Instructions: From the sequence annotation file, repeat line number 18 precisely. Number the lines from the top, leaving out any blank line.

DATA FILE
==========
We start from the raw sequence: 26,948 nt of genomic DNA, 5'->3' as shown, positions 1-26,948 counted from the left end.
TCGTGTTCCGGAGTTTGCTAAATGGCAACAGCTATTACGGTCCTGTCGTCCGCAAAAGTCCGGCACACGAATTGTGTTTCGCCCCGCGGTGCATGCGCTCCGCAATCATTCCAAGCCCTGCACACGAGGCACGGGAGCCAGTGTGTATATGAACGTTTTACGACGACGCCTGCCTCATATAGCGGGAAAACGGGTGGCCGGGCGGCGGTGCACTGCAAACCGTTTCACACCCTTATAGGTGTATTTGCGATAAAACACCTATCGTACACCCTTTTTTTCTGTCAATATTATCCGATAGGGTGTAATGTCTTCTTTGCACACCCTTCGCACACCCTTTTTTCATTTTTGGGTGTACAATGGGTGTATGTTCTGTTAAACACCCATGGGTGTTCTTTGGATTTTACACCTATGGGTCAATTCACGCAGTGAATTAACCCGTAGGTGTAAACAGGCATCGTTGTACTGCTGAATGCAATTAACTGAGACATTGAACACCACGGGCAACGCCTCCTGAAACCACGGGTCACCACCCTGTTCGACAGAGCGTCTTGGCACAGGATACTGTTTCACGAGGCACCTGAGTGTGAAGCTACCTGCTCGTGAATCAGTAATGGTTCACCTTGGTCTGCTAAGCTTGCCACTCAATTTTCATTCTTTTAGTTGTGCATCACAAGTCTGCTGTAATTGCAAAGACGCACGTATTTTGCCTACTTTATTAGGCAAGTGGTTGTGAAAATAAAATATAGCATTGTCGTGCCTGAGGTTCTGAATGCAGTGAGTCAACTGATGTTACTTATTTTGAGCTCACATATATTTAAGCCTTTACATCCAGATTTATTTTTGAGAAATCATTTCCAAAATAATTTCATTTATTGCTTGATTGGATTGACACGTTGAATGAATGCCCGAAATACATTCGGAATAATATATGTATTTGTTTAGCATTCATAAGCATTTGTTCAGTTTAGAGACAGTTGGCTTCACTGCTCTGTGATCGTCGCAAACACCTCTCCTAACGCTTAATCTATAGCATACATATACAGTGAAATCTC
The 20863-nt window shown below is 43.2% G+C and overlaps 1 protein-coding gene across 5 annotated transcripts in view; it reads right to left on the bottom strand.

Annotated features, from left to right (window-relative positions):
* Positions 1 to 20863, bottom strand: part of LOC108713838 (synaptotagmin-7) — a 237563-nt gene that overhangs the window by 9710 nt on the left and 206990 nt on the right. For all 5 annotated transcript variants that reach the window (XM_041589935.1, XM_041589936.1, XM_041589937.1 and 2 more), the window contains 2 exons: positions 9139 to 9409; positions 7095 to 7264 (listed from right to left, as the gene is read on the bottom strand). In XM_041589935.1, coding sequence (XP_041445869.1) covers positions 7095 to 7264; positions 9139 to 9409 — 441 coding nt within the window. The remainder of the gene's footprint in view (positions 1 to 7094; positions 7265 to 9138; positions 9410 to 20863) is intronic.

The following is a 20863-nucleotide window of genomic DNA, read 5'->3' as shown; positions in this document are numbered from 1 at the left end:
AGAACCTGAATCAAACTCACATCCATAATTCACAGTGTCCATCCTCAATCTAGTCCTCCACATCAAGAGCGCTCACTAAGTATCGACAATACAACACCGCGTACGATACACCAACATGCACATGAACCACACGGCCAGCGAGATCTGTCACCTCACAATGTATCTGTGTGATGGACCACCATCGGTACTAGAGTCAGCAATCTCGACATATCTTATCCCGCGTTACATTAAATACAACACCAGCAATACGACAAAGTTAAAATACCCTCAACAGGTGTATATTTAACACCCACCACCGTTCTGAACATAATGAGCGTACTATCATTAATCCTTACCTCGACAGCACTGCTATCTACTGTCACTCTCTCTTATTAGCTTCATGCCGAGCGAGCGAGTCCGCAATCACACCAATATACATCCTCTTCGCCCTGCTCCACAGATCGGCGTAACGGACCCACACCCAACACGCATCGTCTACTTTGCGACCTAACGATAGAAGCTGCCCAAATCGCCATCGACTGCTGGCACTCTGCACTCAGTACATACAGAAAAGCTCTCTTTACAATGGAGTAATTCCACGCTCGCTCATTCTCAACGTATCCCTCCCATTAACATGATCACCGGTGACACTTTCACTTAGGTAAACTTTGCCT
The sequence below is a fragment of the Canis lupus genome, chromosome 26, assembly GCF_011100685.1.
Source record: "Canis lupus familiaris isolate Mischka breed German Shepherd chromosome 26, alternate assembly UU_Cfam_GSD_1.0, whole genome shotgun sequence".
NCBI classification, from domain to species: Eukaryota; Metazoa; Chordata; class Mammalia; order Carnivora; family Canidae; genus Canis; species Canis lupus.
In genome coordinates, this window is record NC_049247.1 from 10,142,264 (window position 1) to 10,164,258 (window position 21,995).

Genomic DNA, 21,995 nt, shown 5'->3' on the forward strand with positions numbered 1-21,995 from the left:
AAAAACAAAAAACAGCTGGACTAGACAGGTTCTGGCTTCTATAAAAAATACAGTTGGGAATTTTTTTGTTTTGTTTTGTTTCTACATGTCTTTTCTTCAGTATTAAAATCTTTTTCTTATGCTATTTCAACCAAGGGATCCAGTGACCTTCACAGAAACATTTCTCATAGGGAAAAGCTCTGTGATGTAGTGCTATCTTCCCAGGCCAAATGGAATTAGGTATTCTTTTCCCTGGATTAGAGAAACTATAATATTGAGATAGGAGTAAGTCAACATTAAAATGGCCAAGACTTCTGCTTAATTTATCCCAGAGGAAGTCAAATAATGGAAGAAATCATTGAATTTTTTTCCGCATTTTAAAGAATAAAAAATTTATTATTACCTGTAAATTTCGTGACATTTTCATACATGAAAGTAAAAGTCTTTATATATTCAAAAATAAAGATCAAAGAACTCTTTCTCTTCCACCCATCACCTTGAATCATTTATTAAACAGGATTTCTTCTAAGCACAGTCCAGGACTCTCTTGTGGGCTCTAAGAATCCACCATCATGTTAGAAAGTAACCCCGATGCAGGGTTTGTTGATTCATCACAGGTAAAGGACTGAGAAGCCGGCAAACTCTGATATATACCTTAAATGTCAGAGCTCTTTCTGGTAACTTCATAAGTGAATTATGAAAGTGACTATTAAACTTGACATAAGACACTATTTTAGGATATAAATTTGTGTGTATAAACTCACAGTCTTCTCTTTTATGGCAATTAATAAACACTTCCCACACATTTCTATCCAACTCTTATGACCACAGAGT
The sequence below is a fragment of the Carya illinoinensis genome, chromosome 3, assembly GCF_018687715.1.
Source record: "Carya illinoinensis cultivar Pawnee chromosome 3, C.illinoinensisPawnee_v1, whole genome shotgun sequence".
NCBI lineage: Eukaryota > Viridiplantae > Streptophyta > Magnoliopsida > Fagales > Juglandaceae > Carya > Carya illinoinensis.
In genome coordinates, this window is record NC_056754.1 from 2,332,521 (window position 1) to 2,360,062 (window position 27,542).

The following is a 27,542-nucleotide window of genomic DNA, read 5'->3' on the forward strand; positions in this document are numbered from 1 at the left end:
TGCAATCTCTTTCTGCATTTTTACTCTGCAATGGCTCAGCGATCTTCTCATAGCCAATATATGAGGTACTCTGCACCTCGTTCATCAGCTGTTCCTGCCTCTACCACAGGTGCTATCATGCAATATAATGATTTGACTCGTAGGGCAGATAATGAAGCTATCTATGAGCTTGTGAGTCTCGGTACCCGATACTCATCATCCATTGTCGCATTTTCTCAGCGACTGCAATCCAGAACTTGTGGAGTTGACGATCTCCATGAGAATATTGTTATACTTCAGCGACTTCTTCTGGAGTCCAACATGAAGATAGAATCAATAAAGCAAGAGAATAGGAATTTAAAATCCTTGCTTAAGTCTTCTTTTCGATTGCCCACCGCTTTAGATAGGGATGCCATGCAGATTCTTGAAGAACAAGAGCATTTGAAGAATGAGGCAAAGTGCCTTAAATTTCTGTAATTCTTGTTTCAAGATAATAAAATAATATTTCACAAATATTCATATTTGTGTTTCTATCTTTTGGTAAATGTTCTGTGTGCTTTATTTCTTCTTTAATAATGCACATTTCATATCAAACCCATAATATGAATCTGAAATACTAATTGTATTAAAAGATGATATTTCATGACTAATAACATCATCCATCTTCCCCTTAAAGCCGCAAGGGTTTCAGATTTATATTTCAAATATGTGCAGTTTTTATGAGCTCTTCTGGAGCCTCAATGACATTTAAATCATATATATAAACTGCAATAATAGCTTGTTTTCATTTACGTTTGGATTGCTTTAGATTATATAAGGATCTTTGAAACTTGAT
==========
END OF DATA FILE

The following is a 27,542-nucleotide window of genomic DNA, read 5'->3' on the forward strand; positions in this document are numbered from 1 at the left end: